Giving quick constructive criticism to people who didn't get the job

akay's picture

I'm a longtime lurker. I finally made an account because I thought this might be a group that can help provide insight to a question I've been stumbling with.

I'm going through my first experience hiring a junior designer. The applications I've received are all over the place -- some outstanding, some hilariously unqualified to do professional design work, and some just tragically bad.

I find that I receive frequent requests from the last category inquiring why they weren't selected or what they could do to improve themselves. When it's a matter of not fulfilling all the qualifications for software proficiency or having rampant typos in their resumes, writing a quick critical response is easy ("unfortunately, you do not currently meet the qualifications posted for this position", "unfortunately, your writing shows that your attention to detail and communication skills need improvement").

But when someone is versed in the programs and wrote a nice cover letter and resume .... but their work is just bad, I'm at a loss for a way to quickly communicate that without sounding like a jerkface. I work at a small business that's active in the community (chances are I might run into a couple of these people someday) and I'm a firm believer in the power of constructive criticism, but saying that their taste level lacks sophistication still just seems harsh. Am I just being a softie? I'd love to get into the nitty gritty about what missteps they're making with type, color, layouts, etc., but it would just be too time consuming.

Anyone have ideas or experiences with this to share?

tldr?
How do you constructively tell a job applicant that their work lacks sophistication or that they don't demonstrate a good taste level?

Jared Benson's picture

In my experience, there's a job out there for designers of all levels of sophistication. If an applicant's work is not at the quality levels that you expect at your organization, there's nothing wrong with letting them know that "it's not a good match" or "not what we're looking for." I've met many designers who didn't make it through our process who have gone on to great jobs and fulfillment elsewhere.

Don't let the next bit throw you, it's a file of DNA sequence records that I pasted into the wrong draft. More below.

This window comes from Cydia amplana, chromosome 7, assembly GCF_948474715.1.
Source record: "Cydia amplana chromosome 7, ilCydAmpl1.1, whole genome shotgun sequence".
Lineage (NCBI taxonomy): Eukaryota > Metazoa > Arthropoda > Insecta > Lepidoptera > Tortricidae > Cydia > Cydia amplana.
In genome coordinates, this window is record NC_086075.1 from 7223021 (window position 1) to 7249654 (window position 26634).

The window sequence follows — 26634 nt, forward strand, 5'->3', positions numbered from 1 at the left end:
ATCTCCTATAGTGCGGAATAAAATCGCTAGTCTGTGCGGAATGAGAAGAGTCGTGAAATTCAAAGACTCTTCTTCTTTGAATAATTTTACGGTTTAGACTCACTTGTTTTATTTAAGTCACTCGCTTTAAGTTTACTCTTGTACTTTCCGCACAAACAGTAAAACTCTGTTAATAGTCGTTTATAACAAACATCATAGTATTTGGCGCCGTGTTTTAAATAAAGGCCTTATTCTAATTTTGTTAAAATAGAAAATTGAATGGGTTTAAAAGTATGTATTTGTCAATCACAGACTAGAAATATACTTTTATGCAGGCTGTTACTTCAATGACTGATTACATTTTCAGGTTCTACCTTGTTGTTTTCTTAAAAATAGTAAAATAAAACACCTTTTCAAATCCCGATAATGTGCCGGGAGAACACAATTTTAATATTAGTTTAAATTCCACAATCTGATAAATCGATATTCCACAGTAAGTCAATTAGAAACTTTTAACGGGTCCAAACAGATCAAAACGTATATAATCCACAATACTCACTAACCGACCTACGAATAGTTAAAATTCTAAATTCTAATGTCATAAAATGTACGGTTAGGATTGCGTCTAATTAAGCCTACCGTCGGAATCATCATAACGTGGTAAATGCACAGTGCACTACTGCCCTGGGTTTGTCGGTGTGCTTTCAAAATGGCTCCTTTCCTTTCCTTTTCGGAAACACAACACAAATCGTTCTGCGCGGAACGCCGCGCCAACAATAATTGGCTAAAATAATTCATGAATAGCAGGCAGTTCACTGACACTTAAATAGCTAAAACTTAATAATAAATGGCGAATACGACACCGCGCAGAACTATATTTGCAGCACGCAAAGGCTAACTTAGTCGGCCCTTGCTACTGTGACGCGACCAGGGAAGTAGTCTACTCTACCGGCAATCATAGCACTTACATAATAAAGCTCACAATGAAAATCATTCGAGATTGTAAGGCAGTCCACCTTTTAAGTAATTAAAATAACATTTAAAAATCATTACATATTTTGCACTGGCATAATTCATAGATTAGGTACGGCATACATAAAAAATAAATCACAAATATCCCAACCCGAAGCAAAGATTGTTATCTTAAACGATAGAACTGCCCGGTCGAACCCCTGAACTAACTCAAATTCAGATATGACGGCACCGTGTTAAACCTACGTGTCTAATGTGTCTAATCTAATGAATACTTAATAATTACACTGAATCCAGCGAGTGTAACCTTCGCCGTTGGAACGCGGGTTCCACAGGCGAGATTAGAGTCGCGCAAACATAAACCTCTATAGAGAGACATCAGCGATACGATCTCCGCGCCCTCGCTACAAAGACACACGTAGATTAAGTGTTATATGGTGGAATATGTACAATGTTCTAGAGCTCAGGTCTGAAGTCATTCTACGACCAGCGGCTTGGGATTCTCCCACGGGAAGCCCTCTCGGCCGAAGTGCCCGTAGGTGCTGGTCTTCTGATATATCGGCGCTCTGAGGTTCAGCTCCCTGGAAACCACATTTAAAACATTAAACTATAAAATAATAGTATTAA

If you had all the time in the world, you could sit with each applicant and coach them through how they could improve their work. In my heart of hearts, I often feel the same way. But who truly has that kind of time? If you found a junior designer you believed in and exhibited other desirable qualities (cultural fit, proactiveness, humility, eager to learn/grow) that in-depth coaching might make better sense if they were employed with you.

If your workday is anything like mine, time is precious and almost always at a deficit. Unfortunately, you may have to ask yourself: Is providing feedback to applicants the best use of my time?

akay's picture

That link is priceless, Nick! Much like a lot of the work that was rejected in it :)

We're totally on the same page, Jared. I'm trying to find the balance between sounding curt and wasting my time giving thoughtful feedback to strangers. The responses I give are along the lines of your examples, but they also generate a lot of follow-ups asking for clarification. And that's where I get hung up.

I thought I had hit a good phrasing the other day -- "Keep developing your skills, and stay up to date with the standards and trends of the industry through blogs, publications, and professional groups" -- but it didn't go over so well. Using it twice, I got one snarky response that accused me of not actually looking at his portfolio since I didn't give specific feedback, while the other decided it was an invitation to turn this exchange into an in-depth portfolio review to get specific feedback. This is when I start to wonder, do I just tell them their work looks unrefined? That the multi-colored papyrus on their resume shows a poor taste level (true story)? I thought my response was sound, fair advice, so maybe it's just the best I can hope for.

JamesM's picture

I agree with Jared's comments. And it's certainly not necessary to say negative things about their work, you could just say "another candidate fit our needs better".

But on the other hand, when I was just out of college several interviewers gave me some friendly advice about my portfolio and I found it very helpful.

> there's a job out there for designers of all levels of sophistication

So true. I've known unsophisticated designers who made a nice living doing supermarket flyers, newspaper ads, and other work that didn't require much finesse. One of them makes more money than I do.

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